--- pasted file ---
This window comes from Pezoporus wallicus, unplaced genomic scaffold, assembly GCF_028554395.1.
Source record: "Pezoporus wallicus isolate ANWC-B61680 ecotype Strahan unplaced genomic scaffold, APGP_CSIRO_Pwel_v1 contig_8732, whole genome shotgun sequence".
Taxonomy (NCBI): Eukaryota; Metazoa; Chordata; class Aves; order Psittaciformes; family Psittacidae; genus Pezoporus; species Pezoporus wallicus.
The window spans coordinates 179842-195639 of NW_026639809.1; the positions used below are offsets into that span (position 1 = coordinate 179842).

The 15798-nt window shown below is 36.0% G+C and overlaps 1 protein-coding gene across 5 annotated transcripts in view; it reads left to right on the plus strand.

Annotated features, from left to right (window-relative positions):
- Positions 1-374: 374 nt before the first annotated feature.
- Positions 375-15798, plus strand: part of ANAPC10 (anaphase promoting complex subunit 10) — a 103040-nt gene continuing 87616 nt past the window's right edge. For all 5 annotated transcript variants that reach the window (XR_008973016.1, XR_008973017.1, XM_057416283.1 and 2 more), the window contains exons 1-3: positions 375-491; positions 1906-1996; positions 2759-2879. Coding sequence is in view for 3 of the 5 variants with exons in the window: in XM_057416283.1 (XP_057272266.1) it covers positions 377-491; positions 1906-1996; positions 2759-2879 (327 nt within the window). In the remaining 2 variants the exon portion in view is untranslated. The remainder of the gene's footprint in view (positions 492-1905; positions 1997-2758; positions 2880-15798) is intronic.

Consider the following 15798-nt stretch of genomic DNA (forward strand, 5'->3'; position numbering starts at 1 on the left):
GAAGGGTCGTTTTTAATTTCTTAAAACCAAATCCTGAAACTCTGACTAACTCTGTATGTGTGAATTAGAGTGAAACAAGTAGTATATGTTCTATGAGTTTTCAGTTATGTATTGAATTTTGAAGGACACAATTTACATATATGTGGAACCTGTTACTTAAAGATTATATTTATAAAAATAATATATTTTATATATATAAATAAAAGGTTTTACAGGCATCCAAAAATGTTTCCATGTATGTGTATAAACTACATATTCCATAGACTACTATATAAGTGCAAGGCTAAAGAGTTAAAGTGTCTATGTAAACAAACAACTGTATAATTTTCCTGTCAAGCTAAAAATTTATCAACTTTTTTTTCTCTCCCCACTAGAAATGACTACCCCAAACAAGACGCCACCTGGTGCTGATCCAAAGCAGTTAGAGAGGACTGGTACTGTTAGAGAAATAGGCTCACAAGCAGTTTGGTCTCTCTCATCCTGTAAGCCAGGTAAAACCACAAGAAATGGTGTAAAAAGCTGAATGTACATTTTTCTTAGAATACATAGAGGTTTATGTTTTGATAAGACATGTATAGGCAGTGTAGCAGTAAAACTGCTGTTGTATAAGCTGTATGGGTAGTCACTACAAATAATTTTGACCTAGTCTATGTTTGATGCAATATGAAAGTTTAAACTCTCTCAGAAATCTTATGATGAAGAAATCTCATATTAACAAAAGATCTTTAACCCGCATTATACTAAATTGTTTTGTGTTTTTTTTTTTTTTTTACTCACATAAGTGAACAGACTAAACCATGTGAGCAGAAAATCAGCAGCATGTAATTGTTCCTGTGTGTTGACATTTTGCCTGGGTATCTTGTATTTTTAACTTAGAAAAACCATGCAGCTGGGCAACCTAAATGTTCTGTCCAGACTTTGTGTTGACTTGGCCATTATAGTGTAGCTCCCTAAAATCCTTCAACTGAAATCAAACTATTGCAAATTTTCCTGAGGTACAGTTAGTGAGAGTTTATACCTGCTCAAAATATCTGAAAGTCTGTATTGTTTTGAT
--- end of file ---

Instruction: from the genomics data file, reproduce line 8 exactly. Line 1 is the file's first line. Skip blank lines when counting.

- Positions 375-15798, plus strand: part of ANAPC10 (anaphase promoting complex subunit 10) — a 103040-nt gene continuing 87616 nt past the window's right edge. For all 5 annotated transcript variants that reach the window (XR_008973016.1, XR_008973017.1, XM_057416283.1 and 2 more), the window contains exons 1-3: positions 375-491; positions 1906-1996; positions 2759-2879. Coding sequence is in view for 3 of the 5 variants with exons in the window: in XM_057416283.1 (XP_057272266.1) it covers positions 377-491; positions 1906-1996; positions 2759-2879 (327 nt within the window). In the remaining 2 variants the exon portion in view is untranslated. The remainder of the gene's footprint in view (positions 492-1905; positions 1997-2758; positions 2880-15798) is intronic.